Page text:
Critique: This all looks scientifically legit, doesn’t it? The psychologist asks a question needing clarification. He or she (we’ll use “he” since Mark was featured in the press release) defines terms. He devises a hypothesis and tests it, using standard procedures to gather data on measurable quantities on a sufficient sample of human subjects. He uses uniform techniques on the subjects, using controls (“a neutral documentary on small sea creatures” – maybe watching goldfish in a bowl). He interprets the data to check whether the hypothesis was confirmed or falsified. Based on his results, he makes recommendations to the public for their benefit. Who could criticize this beautiful example of science in action?

We agree that a sense of awe is good, but we have some questions about this project. We want to know if the results are due to confirmation bias, chance or poor experimental design. What dubious assumptions went into the project design and its conclusions? Let’s note some potential problems.

  • Subjectivity. Not all “awe” is the same. Religious awe may be different from nature awe. In religion, people may feel awe at God’s love or his wrath. In nature, people may feel awe at a king cobra, lightning, or a peaceful spring wildflower scene. Are these sensations of awe really comparable for scientific analysis?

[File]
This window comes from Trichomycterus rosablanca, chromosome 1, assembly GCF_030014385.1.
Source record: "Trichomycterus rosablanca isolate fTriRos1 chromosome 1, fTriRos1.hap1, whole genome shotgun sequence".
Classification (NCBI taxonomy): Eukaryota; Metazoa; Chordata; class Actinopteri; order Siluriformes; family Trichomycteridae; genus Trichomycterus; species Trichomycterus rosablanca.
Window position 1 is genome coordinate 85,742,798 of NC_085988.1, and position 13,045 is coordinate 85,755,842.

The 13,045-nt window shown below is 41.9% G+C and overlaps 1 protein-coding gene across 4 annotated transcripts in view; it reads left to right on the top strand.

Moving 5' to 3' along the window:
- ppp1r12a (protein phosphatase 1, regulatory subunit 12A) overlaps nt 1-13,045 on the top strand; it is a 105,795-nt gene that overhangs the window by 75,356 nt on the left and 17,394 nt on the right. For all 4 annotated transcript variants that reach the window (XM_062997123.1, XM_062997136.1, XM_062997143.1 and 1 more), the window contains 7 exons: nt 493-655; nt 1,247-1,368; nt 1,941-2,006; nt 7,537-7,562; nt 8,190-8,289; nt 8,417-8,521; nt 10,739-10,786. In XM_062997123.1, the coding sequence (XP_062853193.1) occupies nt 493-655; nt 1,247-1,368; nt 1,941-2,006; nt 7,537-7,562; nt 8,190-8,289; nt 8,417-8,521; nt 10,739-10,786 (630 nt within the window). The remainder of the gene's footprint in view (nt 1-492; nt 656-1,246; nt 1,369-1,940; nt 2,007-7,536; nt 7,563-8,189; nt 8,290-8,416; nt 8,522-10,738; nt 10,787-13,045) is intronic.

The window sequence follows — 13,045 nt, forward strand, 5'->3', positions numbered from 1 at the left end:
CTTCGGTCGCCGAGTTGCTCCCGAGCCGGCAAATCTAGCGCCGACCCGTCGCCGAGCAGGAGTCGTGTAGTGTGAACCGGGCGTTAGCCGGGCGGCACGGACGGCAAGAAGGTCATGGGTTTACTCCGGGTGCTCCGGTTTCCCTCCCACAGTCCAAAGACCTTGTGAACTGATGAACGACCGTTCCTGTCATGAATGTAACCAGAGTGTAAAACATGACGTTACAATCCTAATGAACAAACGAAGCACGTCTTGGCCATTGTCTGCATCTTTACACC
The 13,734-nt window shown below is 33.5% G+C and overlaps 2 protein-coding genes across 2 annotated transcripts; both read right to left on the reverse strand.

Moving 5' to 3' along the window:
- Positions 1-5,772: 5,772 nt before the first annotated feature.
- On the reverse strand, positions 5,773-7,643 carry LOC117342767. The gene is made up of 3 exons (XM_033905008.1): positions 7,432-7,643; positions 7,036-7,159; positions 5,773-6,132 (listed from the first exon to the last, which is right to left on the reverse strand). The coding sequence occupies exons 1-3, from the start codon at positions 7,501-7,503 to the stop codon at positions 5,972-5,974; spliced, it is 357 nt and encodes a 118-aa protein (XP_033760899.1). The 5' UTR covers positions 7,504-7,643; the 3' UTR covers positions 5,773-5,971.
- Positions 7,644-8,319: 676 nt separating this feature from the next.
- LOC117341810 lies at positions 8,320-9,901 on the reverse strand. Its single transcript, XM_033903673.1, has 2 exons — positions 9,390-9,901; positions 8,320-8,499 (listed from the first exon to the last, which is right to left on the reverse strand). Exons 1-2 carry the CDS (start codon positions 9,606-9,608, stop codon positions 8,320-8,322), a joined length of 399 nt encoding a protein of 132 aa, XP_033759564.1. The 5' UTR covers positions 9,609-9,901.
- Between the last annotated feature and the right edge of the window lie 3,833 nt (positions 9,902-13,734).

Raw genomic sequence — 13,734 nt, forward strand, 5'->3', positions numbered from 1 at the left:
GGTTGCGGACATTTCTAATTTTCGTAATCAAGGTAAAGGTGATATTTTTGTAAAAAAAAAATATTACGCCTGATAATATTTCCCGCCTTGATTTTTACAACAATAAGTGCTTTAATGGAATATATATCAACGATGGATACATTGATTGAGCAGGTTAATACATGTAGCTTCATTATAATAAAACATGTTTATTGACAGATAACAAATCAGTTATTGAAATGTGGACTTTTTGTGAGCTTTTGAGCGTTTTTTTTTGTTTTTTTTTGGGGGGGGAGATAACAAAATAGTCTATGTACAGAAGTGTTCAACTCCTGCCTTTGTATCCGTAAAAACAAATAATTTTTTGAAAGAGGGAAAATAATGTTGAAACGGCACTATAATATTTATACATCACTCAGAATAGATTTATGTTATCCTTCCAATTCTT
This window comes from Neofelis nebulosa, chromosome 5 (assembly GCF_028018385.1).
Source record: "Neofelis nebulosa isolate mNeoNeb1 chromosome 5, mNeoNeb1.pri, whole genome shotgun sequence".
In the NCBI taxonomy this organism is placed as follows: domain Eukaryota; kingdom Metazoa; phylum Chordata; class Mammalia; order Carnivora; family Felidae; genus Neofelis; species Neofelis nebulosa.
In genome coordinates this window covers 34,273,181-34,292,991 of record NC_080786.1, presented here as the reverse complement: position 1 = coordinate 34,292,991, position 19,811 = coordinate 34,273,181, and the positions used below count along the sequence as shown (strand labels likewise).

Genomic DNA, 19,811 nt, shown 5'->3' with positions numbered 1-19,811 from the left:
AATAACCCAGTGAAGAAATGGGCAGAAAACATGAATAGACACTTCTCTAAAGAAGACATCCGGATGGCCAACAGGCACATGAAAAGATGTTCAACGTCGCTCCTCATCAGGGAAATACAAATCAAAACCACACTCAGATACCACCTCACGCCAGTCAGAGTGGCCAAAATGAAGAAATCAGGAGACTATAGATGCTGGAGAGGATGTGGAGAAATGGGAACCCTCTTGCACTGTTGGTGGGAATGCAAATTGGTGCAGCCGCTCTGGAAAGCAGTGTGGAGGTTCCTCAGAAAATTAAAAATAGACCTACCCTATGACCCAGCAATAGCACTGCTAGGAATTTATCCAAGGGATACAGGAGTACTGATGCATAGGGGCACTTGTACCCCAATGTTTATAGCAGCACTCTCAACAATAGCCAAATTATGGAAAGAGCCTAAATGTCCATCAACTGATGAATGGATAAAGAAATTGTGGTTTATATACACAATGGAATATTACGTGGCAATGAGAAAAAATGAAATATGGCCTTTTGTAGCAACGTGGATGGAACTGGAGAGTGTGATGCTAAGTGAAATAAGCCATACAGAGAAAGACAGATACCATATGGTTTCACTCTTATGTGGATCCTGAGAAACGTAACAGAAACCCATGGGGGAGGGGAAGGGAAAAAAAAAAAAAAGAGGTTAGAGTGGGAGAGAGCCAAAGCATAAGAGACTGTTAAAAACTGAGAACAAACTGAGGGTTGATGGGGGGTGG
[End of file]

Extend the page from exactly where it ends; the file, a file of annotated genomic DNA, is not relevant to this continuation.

• Imprecision. The definitions of awe, religion, self-immersion and other terms seem squishy.
  • Sample bias. The 182 participants may not represent a valid enough sample of the human population to draw generalizations.
  • Mental variability. Not everyone experiences awe at the same level.
  • Object variability. Not everyone experiences awe at the same objects.
  • Subject surroundings. The subject could have been affected by sleep, diet, or previous stresses before participating, which were unknown to the investigator. The attractiveness of the investigator, or even the lighting and decor in the room could have unconscious influences.
  • Subject understanding. Some of the subjects may not have understood what the project was about.
  • Subject obedience. Persons may have differed in their ability to follow instructions.
  • Stressor variability. Not everyone is stressed by giving a speech; some may fear it, but others may enjoy it.
  • Physical variability. Blood flow does not necessarily respond the same way in all humans under awe or stress.
  • Subject integrity. Participants can lie about their experiences, or fake out the psychologist for various reasons.